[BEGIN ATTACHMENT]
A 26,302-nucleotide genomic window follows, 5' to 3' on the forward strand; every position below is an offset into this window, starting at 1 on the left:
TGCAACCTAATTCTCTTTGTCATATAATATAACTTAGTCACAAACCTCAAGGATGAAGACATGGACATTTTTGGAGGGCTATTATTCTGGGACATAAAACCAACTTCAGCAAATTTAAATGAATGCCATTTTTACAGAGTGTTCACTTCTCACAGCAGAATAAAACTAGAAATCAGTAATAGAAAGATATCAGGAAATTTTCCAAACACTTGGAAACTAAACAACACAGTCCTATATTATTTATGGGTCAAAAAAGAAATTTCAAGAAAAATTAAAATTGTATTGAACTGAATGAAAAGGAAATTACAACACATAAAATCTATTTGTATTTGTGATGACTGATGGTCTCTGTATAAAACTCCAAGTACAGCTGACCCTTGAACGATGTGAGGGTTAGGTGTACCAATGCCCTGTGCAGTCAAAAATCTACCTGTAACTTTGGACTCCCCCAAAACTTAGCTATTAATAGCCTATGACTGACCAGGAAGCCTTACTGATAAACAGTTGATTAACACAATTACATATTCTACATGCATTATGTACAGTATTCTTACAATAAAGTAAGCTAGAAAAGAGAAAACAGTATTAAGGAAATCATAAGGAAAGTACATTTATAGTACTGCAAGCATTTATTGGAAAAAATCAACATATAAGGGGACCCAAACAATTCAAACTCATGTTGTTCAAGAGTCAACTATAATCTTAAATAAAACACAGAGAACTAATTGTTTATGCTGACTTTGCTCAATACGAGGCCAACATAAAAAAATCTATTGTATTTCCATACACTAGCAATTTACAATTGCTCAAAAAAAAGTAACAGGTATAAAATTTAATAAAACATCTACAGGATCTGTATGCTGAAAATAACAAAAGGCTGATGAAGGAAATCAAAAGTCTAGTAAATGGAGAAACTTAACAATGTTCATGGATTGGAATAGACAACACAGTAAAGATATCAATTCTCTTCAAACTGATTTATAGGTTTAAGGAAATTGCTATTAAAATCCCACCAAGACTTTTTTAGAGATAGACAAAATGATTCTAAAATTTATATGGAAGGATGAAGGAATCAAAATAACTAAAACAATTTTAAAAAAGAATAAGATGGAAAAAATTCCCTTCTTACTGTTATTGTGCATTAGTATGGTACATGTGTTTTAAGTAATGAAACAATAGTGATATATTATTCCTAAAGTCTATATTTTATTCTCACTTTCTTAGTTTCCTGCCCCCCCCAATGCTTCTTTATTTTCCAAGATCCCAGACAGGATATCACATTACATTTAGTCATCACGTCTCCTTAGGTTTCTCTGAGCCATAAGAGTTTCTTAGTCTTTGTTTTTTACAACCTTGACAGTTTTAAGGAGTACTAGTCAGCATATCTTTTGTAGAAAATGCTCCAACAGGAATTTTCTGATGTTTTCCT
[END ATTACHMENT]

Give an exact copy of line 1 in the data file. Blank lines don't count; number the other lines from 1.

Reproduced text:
A 26,302-nucleotide genomic window follows, 5' to 3' on the forward strand; every position below is an offset into this window, starting at 1 on the left: